My Ne Diary

Wait, what was that? You don’t keep a diet diary? Well if weight loss is your goal, which it is for a large portion of our population, a diet diary may just be that kick you need to get things moving in the right direction. That’s what makes the ease of these phone apps so exciting.

Recent research showed that participants who kept food journals lost almost twice as much weight as their non-journaling companions. Diet diaries make you more mindful of what you put in your mouth and also provide a great way to track caloric intake so that adjustments can be made as needed. Without any type of tracking it’s extremely easy to underestimate the amount of fat, carbohydrates and total calories you are eating. I see it all the time with my weight loss patients. Those that aren’t journaling tend to eat more than they think they are. Larger portions and mindless snacking add up.

Now, many of you already know that I preach an intuitive eating approach to dieting. I don’t like diets and I don’t like strict food rules. In general I don’t even like being obsessed about writing down everything you eat. However I do believe that diet journaling for a certain period of time can be extremely effective in resetting eating patterns and helping people become more mindful about how and what they are eating. This is not a forever thing; I don’t personally keep a diet diary, but they are a useful tool and I highly recommend them as an initial part of a weight loss strategy.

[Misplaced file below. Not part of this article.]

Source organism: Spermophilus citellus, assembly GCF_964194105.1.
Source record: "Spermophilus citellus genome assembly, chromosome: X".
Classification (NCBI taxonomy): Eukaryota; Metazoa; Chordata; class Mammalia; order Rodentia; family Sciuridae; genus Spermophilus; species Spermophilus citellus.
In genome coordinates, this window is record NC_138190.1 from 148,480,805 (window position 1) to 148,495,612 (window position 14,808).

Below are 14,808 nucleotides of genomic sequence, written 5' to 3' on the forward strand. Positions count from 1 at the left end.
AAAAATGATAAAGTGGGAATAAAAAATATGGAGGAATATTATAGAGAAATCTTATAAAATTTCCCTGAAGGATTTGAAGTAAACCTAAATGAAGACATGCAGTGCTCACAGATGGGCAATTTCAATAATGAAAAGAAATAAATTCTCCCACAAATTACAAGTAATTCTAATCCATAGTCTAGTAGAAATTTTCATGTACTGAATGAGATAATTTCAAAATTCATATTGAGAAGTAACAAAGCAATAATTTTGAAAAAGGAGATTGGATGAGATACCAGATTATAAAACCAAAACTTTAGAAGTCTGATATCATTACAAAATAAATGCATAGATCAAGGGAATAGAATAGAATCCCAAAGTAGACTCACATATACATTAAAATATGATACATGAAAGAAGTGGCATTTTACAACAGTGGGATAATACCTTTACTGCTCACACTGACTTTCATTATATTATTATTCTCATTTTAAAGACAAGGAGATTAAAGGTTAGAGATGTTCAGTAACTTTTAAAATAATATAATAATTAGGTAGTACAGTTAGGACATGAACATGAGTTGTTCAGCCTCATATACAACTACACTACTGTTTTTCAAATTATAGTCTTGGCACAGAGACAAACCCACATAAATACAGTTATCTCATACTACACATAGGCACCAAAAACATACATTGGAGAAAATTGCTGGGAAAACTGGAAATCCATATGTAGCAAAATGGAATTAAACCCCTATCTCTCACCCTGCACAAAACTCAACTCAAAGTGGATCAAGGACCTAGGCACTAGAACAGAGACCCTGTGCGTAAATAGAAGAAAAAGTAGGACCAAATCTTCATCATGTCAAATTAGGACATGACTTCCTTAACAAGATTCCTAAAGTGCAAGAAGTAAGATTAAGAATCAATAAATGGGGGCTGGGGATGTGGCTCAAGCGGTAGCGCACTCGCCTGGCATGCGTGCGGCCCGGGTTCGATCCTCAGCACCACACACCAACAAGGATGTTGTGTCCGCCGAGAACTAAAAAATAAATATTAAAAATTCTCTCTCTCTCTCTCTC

The following are a couple of online trackers and/or phone apps that have come recommended by clients or colleagues. I suggest having a browse and seeing which one might work best for you. Each are slightly different in their format and set-up and you may find one that resonates with you better than another.

Calorie King (www.CalorieKing.com)
My Net Diary (www.MyNetDiary.com)
LiveStrong (www.livestrong.com/calorie-counter-mobile/)
Fat Secret (www.FatSecret.com)
Lost It! (www.LoseIt.com)
Slim Kicker (www.SlimKicker.com)
Food Scanner (http://tracker.dailyburn.com/foodscanner)

This list is definitely not exhaustive (there are SO many!), so do let me know if there are others you like! I’m always looking for great apps to recommend to my tech-savvy clients. Good luck!